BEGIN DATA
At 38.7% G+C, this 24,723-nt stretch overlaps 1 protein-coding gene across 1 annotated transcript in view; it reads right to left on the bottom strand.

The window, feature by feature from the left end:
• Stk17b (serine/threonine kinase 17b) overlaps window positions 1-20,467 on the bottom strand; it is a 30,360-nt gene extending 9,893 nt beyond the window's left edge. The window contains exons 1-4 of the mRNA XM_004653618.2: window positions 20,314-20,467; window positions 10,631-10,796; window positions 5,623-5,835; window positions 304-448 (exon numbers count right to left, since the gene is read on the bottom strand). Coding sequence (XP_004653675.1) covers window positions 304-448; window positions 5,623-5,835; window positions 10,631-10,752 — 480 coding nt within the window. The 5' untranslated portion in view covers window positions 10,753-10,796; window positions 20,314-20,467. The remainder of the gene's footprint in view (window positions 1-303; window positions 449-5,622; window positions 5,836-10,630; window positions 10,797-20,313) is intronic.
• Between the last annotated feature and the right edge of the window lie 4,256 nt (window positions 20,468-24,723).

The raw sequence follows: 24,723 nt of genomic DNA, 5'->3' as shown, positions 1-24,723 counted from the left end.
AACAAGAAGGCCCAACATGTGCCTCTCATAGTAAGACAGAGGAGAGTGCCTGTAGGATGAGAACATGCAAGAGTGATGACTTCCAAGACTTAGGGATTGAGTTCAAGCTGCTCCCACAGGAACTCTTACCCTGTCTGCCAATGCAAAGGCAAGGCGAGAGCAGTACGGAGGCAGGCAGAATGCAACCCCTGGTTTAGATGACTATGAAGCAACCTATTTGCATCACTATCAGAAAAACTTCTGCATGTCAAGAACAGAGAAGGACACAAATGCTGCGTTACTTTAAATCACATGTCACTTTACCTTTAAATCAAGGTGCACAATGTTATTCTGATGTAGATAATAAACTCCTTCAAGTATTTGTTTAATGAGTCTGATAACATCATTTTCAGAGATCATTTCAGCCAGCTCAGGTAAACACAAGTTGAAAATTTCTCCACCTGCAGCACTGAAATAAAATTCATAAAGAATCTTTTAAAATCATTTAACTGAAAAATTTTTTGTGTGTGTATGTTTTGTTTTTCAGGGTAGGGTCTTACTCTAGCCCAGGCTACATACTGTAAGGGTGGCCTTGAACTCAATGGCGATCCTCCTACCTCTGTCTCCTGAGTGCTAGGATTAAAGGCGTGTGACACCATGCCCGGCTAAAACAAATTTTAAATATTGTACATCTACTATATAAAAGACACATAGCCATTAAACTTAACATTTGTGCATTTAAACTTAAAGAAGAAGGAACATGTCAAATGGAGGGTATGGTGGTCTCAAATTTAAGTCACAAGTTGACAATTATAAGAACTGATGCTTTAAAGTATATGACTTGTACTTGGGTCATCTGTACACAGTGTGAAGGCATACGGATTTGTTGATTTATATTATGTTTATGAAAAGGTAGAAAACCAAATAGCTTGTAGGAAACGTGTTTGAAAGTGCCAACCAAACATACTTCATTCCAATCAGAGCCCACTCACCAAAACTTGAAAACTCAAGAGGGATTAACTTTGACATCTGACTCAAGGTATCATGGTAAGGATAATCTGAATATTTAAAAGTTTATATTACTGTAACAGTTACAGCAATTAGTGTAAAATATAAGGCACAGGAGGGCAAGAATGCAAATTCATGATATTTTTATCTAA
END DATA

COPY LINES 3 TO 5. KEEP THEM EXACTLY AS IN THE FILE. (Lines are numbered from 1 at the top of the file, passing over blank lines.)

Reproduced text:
• Stk17b (serine/threonine kinase 17b) overlaps window positions 1-20,467 on the bottom strand; it is a 30,360-nt gene extending 9,893 nt beyond the window's left edge. The window contains exons 1-4 of the mRNA XM_004653618.2: window positions 20,314-20,467; window positions 10,631-10,796; window positions 5,623-5,835; window positions 304-448 (exon numbers count right to left, since the gene is read on the bottom strand). Coding sequence (XP_004653675.1) covers window positions 304-448; window positions 5,623-5,835; window positions 10,631-10,752 — 480 coding nt within the window. The 5' untranslated portion in view covers window positions 10,753-10,796; window positions 20,314-20,467. The remainder of the gene's footprint in view (window positions 1-303; window positions 449-5,622; window positions 5,836-10,630; window positions 10,797-20,313) is intronic.
• Between the last annotated feature and the right edge of the window lie 4,256 nt (window positions 20,468-24,723).

The raw sequence follows: 24,723 nt of genomic DNA, 5'->3' as shown, positions 1-24,723 counted from the left end.